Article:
Last year, you’ll recall, there was a big scandal involving Abercrombie & Fitch and their marketing of padded and push up bras and bikini tops to little girls as young as 7 years old.


Well, unfortunately, there’s another scandal involving sexualizing our children.


By now, many of us have either viewed or at least heard of the quote-unquote “Booty Pop” video that recently went viral where six-year-old Florida rapper, Albert Roundtree Jr., sings about how he can make women’s bottoms do just that…”Pop!”


The raunchy video is an online hit in spite of the fact that its child star is too young to watch it himself. YouTube has flagged it as inappropriate for its sexual references as its almost naked female participants pop their bottoms on both sides of Little Albert.


Amazing, as you all know, the ‘over-sexualization’ of children is a subject I take very seriously.


Children should be able to enjoy both their childhoods and their innocence without being preyed upon by aggressive marketers aimed at exploiting them, or even by greedy parents. According to a story in The Miami New Times, the director of the video claims Little Albert's parents paid for the video in the hopes that their son would become a famous rapper.


Let’s just stop and think about this for a second. Not only is it now okay in our society to publicly exploit six-year-old children on video for the world to see, but apparently, it’s also okay for the parents to be the source of such exploitation.

Answer this: What choice could a six-year-old possibly have in this process? He can’t tell the adults around him, “Well, I don’t think it is appropriate for me, at my tender age, to sing "Booty Pop" in a pool with a bunch of gyrating, half-dressed women for millions to see.”

This child is now being branded as the "Booty Pop Kid." How do you think that’s gonna look on a resume when he grows up?


And imagine the impact on his future of him being a one-hit viral wonder forever haunted by three minutes of this kind of childhood fame.


How many child stars have we seen go on to disturbing futures after not being able to deal with their rapid rise and brutal fall into oblivion?


Again, this young child did not have a choice. The adults around him are responsible for this nonsense and trust me, one day when Li’l Albert is all grown up, rap star or not, he’s going to hold them accountable for it.


But that’s just my opinion. Text us at 64-64-64 and let me know how you feel about it and if you think I’m on point or overreacting to this.


I’ll close with these words from Nelson Mandela:


“There can be no keener revelation of a society's soul than the way in which it treats its children.”


Until next time, this is Stephanie in love and hope.


Also On Black America Web:

6 thoughts on “Stop the Pop

  1. Working Person Of Color on said:

    Last time I checked kids dont buy anything, parants do, blame the adults not the company that made the bras or the rapper. Americans always want to blame the company and not the person buying the products. Its a free country they can make what they want, its not aginst the law.

  2. cm20 on said:

    Queen Stephanie,
    We as Africans dwelling in America for one reason or another are living in a land dominated by a European western culture a culture with very little spiritual substance, although 76 to 80% of Americans claim some form of Christianity if you do some research you’ll find that about only 20% actually go to church, and out of that 20% only 6% are true practicing Christians. Now with that said that leaves a large amount in chaos, and we the Black people of America seem to be following this culture right off the edge of the cliff. CicelyTyson said in one of Tyler perry’s movies in so many words, young sisters stop walking around half naked and shaking your butts to the ground, and blackmen step to the plate and be the kings you are ment to be at that time I grabed my queens hand and said lets go no more needed to be seen or heard from that point on. Its time for us as Africans dwelling in America to cross the dessert of moses into our own spiritual and economic salvation. Or we can continue to follow the money is God European culture right off the edge of the cliff. To tell the truth I fear it might be to late. Hip hop wifes,The Real Housewives of Atlanta, Bet, True American gangster and on and on.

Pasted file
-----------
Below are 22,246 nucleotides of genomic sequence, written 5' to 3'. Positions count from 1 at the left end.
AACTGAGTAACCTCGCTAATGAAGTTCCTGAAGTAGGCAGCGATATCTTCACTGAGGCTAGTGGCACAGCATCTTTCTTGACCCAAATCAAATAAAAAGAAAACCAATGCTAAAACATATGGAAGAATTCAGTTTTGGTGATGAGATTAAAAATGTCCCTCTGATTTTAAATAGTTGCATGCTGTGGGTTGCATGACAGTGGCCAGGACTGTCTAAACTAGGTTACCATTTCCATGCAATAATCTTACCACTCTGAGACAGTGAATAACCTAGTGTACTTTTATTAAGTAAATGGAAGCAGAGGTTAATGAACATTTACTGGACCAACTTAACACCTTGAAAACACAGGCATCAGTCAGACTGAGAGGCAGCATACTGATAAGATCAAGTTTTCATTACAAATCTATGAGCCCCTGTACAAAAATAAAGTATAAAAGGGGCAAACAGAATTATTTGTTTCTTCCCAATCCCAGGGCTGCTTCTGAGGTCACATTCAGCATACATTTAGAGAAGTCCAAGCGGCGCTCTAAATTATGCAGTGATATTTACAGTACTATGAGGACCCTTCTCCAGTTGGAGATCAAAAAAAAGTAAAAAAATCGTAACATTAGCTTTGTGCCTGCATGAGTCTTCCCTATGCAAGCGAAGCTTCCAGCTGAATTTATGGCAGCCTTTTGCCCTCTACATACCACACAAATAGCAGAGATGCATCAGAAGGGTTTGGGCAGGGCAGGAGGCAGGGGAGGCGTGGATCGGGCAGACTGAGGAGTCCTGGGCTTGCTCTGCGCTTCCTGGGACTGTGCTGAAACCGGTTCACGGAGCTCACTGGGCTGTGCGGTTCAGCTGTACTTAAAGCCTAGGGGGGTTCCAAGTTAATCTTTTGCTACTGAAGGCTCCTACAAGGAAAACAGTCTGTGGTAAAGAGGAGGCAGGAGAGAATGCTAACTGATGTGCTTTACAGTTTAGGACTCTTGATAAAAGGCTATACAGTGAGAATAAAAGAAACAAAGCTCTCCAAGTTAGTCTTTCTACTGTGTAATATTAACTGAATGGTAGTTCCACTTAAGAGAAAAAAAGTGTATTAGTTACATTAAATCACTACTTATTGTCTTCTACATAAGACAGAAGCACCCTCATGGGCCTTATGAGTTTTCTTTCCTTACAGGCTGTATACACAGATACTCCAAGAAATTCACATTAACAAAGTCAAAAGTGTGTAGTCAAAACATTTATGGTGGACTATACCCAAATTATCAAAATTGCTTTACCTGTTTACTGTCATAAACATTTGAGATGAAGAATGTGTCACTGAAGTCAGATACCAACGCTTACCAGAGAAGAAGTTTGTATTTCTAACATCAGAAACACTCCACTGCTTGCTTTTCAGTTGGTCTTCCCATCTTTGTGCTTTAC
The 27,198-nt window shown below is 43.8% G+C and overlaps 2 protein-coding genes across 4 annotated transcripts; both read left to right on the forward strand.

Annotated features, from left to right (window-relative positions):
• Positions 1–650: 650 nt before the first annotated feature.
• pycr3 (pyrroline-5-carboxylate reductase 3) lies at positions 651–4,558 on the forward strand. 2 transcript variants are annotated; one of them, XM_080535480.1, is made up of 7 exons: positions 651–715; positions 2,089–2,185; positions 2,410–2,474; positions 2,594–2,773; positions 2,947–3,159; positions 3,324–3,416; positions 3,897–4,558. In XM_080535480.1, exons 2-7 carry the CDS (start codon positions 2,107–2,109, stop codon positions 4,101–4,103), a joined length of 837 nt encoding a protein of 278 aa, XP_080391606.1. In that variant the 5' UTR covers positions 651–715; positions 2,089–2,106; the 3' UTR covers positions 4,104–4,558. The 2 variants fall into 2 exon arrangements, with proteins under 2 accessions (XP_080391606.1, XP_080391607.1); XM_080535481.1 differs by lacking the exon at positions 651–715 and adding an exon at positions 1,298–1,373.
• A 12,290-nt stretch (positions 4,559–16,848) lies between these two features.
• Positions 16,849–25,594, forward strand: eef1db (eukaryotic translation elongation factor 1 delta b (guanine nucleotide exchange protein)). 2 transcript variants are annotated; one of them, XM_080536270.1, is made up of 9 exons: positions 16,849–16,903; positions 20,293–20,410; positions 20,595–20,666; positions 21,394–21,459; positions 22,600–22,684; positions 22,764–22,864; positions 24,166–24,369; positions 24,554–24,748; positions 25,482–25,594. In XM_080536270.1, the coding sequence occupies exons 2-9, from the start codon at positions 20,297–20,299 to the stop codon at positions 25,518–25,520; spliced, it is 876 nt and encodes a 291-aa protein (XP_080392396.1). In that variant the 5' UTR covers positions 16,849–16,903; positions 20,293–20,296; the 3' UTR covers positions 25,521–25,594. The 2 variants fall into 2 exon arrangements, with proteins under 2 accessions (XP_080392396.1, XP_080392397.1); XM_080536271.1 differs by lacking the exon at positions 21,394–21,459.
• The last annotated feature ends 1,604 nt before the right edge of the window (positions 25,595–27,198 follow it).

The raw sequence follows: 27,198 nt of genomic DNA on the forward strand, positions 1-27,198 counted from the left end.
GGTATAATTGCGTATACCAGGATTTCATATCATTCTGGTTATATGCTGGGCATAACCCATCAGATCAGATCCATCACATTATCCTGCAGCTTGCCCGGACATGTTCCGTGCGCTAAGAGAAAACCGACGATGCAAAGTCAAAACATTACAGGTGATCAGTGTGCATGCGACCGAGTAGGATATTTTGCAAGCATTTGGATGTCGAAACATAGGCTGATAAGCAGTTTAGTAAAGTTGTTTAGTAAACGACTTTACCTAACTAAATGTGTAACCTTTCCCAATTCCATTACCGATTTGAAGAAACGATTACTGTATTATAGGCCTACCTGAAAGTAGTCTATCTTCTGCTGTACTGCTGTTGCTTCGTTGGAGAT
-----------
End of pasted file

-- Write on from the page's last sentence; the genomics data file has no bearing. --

3. cynddiep on said:

    This over adulteration and sexualization of kids is not a trend. Its been done on purpose. Its time to expose it and let parents know that they need to make better decisions.

  4. jimmyg on said:

    Ms Robinson,I can understand why you would be pissed off..As a parent I would
    Not do it.It’s true this kid may grow up with issues one day and check themselves
    Out early from this illusion of life.But what about those babies we see all the time
    In those commercials?..Talking like adults.But still in diapers.Aren’t they being exploited too?.

  5. lawzme on said:

    I had not heard about this before your commentary and I watched the video with much chagrin. I know the parents meant well, but clearly, their common sense left them. This is nothing less than child exploitation. I do not believe that the child even realizes what this means!

Add Your Comment

Fill in your details below or click an icon to log in: Logo

You are commenting using your account. Log Out / Change )

Twitter picture

You are commenting using your Twitter account. Log Out / Change )

Facebook photo

You are commenting using your Facebook account. Log Out / Change )

Google+ photo

You are commenting using your Google+ account. Log Out / Change )

Connecting to %s